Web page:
1. What is your favorite album?

Julia Steiner: A Ghost is Born by Wilco.

2. What is your least favorite song?

“Pretty Fly (For a White Guy)” by The Offspring.

3. What do you enjoy most about being in a band?

Playing music with my friends all the time!

4. What do you hate about being in a band?

Trying to tell people what our music sounds like.

5. What is your favorite substance (legal or illegal)?

Bread

6. In what city or town do you love to perform?

Boston, MA

7. What city or town did you have your worst gig (and why)?

Fort Collins, CO, in 2015, we hadn’t slept and we were all really grouchy

8. Are you able to support yourself through your music? If so, how long did it take to get there; if not, how do you pay your bills?

Not yet, all of us have a variety of side jobs to supplement our income from the band. Dave and I deliver groceries, Sean is a freelance journalist, etc.

9. What one profession other than music would you like to attempt; what one profession would you absolutely hate to do?

My dream job would be some sort of radio sports analyst. I wouldn’t like to work construction.

10. What are the stories you’ve heard about Omaha, Nebraska?

Not many to be honest! I have a couple friends who grew up in Omaha, but they’ve been pretty tight-lipped about any craziness.

Ratboys plays with Uh Oh and Bed Rest Friday, June 14, at O’Leaver’s, 1322 So. Saddle Creek Rd. Showtime is 10 pm., tickets are $10. For more information go to liveatoleaver’s.com.

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Read Tim McMahan’s blog daily at Lazy-i.com — an online music magazine that includes feature interviews, reviews and news. The focus is on the national indie music scene with a special emphasis on the best original bands in the Omaha area. Copyright © 2019 Tim McMahan. All rights reserved.

Lazy-i

Ten Questions with Diane Coffee (at Slowdown Jr., June 2)…

Category: Interviews — Tags: , , — @ 1:00 pm May 30, 2019

Diane Coffee plays at Slowdown Jr. Sunday, June 2.

by Tim McMahan, Lazy-i.com

Diane Coffee is Shaun Fleming. As an actor, he’s voiced a slew of animated characters including Jim & Tom Possible in Kim Possible and Leonard Amadeus in Teacher’s Pet. As a musician, he’s played drums in Foxygen. But as Diane Coffee he’s released three albums of retro electro-pop, singing in a voice that would make George Michael or Boy George proud.

On his latest release, Internet Arms (2019, Polyvinyl), Coffee croons about love in a tech age, desperately pushing emotion into a digital space that’s often too cold and isolated to allow for anything as bold as a human touch. He surrounds his smooth vox with lush synths and electronic beats that sound alien and futuristic in an ’80s sort of way. Standout track “Stuck in Your Saturday Night” sounds like it could have been sandwiched in heavy rotation on VH1 between Huey Lewis and Cory Hart.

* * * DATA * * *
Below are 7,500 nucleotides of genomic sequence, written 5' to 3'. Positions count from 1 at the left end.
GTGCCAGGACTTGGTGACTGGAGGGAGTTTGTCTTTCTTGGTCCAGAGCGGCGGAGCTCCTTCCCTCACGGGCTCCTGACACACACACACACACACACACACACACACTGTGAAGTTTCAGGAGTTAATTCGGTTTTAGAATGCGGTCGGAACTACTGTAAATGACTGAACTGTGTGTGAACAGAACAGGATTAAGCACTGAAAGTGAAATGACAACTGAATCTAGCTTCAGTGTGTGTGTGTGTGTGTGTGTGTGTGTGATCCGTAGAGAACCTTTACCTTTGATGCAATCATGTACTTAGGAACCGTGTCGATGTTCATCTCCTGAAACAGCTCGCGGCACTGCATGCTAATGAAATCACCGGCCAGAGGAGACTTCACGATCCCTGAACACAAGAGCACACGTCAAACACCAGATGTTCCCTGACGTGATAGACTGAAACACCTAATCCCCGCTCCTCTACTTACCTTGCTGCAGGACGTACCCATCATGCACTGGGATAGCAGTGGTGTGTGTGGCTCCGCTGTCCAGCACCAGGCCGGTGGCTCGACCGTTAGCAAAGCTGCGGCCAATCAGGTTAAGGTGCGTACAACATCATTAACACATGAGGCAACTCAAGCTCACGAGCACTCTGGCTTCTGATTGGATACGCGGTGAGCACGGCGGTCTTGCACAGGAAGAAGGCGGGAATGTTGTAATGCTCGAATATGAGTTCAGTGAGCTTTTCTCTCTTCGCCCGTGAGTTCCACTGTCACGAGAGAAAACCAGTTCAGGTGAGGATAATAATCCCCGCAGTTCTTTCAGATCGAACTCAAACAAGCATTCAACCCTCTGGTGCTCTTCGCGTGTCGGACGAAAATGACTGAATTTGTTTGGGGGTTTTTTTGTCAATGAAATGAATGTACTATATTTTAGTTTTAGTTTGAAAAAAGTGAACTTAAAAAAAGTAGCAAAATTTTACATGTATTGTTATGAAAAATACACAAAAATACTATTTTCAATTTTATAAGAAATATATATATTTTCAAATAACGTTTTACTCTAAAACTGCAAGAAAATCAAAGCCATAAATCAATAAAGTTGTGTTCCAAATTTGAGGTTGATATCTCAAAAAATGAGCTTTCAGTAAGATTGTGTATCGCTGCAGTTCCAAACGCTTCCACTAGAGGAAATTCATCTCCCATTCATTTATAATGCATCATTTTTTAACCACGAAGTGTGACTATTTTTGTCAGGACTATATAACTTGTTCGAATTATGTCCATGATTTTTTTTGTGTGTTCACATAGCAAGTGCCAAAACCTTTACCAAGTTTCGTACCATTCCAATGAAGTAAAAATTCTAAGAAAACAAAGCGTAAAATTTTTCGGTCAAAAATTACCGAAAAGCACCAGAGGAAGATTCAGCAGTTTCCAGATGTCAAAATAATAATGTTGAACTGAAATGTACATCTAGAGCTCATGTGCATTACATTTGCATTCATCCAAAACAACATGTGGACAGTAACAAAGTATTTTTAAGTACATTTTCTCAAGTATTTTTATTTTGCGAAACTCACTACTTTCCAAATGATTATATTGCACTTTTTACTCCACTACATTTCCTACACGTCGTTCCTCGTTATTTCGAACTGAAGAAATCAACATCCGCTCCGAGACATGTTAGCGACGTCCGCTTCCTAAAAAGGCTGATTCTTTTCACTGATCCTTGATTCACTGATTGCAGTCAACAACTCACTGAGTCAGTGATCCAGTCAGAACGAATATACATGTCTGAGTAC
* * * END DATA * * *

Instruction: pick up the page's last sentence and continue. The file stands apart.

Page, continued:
We caught up with Diane / Shaun and asked him to take the 10 Questions Survey. Here’s what he said:

1. What is your favorite album?

Shaun Fleming/Diane Coffee: Not sure I can pick an all time favorite. My first favorite album, and one I just recently fell in love with all over again, was the self-titled Third Eye Blind record!

2. What is your least favorite song?

“Ob-La-Di, Ob-La-Da”

3. What do you enjoy most about being in a band?

Touring

4. What do you hate about being in a band?

Touring

5. What is your favorite substance (legal or illegal)?

Throatcoat Tea

6. In what city or town do you love to perform?

That’s hard, don’t know if I have a favorite. Any show can end up being an incredibly memorable experience if the energy is right. I do love playing in LA because it allows me to see my childhood friends and family

7. What city or town did you have your worst gig (and why)?

At a festival in Dayton, Ohio, we had a front-of-house engineer show up late to our set completely wasted and unprepared. Forgot most of his gear at home. It was one of the most unprofessional things I’ve ever experienced. That said, the audience was so unbelievably supportive and energized, it turned into one of my most favorite shows I have ever played.

8. Are you able to support yourself through your music? If so, how long did it take to get there; if not, how do you pay your bills?

For the most part. I will usually drive for Lyft or work odd jobs to supplement my income if need be.

9. What one profession other than music would you like to attempt; what one profession would you absolutely hate to do?

Marine Biologist; Politician

10. What are the stories you’ve heard about Omaha, Nebraska?

I heard it’s the birthplace of the Reuben sandwich!

Diane Coffee plays with Disq Sunday, June 2, at The Slowdown, 729 No. 14th St. Showtime is 8 p.m. Tickets are $12 Adv/$15 DOS. For more information, go to theslowdown.com

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Read Tim McMahan’s blog daily at Lazy-i.com — an online music magazine that includes feature interviews, reviews and news. The focus is on the national indie music scene with a special emphasis on the best original bands in the Omaha area. Copyright © 2019 Tim McMahan. All rights reserved.

Lazy-i

Ten Questions with Lady Lamb (at Reverb April 22); Sasami, The Crystal Method, Glow in the Dark tonight…